Although many studies in Alzheimer's disease–related experimental models indicate that Aβ oligomers are a more important cause of synaptic and cognitive dysfunction than plaques, it is still impossible to measure Aβ oligomers in the brains of living people. This issue is a major obstacle in the interpretation of clinical trials aimed at Aβ. If Aβ oligomers are functionally more important than plaques, it would be critical to know whether any given anti-Aβ treatment actually affects their abundance. Otherwise, the clinical trial may fall short of achieving one of its most important proximal end points. Similarly, modulating the abundance of specific Aβ oligomers in brain tissues of rodent models could be highly informative but is difficult, if not impossible, at this time. Determining the state of specific Aβ oligomerization in brain tissues is also subject to certain caveats, as it requires homogenization of the brain, and thus the preparation might not accurately reflect the oligomerization states in the intact brain.

Determine which types of neurons, synapses and molecules are most affected by pathogenic Aβ assemblies

The overall effect of Aβ on the output of neuronal circuits could depend critically on differential vulnerabilities of specific neurons and synapses within these circuits (Fig. 3). However, the pathophysiological effects of Aβ have so far been assessed in very few neural preparations and synaptic connections. Another important unresolved question is whether Aβ oligomers alter synaptic and cognitive functions by interacting with specific neuronal or glial receptors (for example, the α7-nAChR40, RAGE72 and PrPc73) and/or by altering membrane properties through other means (for example, by forming pores74, 75).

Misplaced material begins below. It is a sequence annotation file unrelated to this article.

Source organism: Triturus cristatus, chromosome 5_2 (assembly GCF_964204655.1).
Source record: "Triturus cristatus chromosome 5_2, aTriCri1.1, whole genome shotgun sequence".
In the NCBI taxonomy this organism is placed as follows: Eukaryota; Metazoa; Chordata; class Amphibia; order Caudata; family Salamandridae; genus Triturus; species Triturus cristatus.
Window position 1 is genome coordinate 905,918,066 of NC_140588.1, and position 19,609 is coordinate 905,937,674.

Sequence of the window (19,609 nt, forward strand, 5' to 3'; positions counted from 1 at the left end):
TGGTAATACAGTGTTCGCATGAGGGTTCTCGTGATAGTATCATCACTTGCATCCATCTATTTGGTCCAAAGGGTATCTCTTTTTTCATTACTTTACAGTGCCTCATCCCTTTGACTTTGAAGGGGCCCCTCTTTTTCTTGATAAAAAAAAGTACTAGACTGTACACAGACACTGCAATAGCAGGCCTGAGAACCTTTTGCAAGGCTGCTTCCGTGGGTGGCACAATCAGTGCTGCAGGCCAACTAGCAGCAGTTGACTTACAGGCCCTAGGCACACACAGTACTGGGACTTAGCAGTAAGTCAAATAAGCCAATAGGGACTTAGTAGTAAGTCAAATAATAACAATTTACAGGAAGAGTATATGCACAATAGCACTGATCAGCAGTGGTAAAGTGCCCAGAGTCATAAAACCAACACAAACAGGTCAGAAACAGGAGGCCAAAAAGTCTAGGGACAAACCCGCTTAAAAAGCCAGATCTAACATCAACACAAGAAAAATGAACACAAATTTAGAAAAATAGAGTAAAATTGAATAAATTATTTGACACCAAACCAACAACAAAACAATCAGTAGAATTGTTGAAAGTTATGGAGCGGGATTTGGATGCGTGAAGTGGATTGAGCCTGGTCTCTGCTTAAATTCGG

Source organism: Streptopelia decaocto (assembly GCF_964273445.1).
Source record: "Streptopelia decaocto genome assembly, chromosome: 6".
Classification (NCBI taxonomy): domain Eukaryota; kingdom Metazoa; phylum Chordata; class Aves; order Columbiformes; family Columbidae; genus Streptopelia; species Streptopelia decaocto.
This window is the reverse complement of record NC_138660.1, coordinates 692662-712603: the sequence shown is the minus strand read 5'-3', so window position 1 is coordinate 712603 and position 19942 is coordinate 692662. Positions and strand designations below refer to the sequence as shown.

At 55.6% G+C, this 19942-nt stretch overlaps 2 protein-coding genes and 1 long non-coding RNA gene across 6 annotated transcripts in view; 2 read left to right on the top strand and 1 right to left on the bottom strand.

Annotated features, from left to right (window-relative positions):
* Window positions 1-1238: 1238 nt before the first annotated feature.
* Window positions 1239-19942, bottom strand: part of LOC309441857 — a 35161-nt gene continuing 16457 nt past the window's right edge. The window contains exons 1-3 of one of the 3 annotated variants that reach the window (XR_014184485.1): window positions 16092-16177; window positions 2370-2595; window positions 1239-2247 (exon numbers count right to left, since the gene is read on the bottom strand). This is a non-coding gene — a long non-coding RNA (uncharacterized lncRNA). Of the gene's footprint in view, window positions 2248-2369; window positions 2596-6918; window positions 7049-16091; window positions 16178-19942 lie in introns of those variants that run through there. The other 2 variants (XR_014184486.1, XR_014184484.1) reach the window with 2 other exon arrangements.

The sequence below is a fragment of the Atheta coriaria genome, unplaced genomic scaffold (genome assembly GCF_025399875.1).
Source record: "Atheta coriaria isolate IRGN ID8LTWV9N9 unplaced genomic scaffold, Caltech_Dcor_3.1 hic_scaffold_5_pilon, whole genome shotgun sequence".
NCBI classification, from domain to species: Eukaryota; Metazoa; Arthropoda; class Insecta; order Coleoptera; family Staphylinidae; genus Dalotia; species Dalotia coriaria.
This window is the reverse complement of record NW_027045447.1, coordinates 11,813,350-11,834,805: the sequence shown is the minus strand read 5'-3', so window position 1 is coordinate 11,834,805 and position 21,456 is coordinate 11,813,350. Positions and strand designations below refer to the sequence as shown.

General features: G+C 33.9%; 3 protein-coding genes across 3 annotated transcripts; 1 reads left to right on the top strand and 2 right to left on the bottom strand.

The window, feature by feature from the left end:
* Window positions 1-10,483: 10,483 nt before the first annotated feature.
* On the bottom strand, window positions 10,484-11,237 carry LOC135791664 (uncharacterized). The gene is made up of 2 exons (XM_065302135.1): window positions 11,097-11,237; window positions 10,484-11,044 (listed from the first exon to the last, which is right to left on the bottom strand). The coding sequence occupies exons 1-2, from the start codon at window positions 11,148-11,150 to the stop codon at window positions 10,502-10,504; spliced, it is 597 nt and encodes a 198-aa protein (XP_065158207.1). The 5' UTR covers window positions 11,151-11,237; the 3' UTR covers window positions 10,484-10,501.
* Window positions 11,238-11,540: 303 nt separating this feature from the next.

Determine the relationship between Aβ-induced alterations at the level of synapses, circuits, networks and cognitive function

Even under physiological conditions, it has been difficult to predict the activity of neural circuits and networks by analyzing individual neurons and synapses. It is therefore not surprising that it has been equally difficult to predict the effects of Aβ at the network level from its effects on specific synapses. EEG recordings in behaving mice8 and calcium imaging to monitor the activity of neuronal populations in live mice9 have begun to unravel the network effects of Aβ, but more research is clearly needed here. A particularly important objective is to determine which aspect of neuronal dysfunction is most directly related to cognitive decline. Better methods are needed to monitor and quantify the activity of synapses and neuronal networks in vivo.

Address the multifactoriality and etiologic heterogeneity of Alzheimer's disease

Although much evidence supports a causal role of Aβ in the pathogenesis of Alzheimer's disease, many other factors—other APP metabolites, tau, apoE4, α-synuclein, vascular alterations, glial responses, inflammation, oxidative stress, epigenetic determinants and environmental factors—may all have important co-pathogenic roles, especially in the most common forms of sporadic Alzheimer's disease. There is an urgent need to elucidate the relative pathogenic impact of these factors and unravel the functional consequences of their interactions. More studies are also needed to determine which mechanisms are most amenable to therapeutic interventions. Addressing these questions should be rewarding from both a therapeutic and a basic neuroscience perspective.

ACKNOWLEDGEMENTS

This work was supported by a Stephen D. Bechtel, Jr. Foundation Young Investigator Award to J.J.P., and National Institutes of Health Grants AG022074 and NS041787 to L.M. We thank A. Kreitzer for helpful comments on the manuscript; and G. Howard and S. Ordway for editorial review.

REFERENCES

1. Hsia AY, et al. Plaque-independent disruption of neural circuits in Alzheimer’s disease mouse models. Proc. Natl. Acad. Sci. USA. 1999;96:3228–3233. [PMC free article] [PubMed]
2. Chapman PF, et al. Impaired synaptic plasticity and learning in aged amyloid precursor protein transgenic mice. Nat. Neurosci. 1999;2:271–276. [PubMed]